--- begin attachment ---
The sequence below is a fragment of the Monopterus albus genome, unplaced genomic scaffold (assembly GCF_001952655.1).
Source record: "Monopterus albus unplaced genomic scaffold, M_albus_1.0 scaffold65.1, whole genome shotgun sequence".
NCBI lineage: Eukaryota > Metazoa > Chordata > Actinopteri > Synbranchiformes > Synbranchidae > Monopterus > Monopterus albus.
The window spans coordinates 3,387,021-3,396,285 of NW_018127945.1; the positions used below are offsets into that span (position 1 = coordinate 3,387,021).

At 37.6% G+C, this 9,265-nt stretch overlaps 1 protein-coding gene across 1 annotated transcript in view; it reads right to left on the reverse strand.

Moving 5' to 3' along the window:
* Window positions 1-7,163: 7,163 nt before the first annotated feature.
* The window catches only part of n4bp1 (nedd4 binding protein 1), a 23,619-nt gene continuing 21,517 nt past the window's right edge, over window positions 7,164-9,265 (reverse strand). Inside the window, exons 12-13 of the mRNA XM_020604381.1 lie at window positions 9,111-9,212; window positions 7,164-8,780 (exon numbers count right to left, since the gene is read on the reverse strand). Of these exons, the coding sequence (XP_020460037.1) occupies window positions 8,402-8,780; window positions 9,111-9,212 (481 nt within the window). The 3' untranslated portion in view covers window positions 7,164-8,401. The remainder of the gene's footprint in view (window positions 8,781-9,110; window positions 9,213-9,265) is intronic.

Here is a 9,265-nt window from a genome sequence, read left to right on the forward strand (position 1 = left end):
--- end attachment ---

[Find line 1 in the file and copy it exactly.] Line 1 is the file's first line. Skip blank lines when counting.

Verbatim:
The sequence below is a fragment of the Monopterus albus genome, unplaced genomic scaffold (assembly GCF_001952655.1).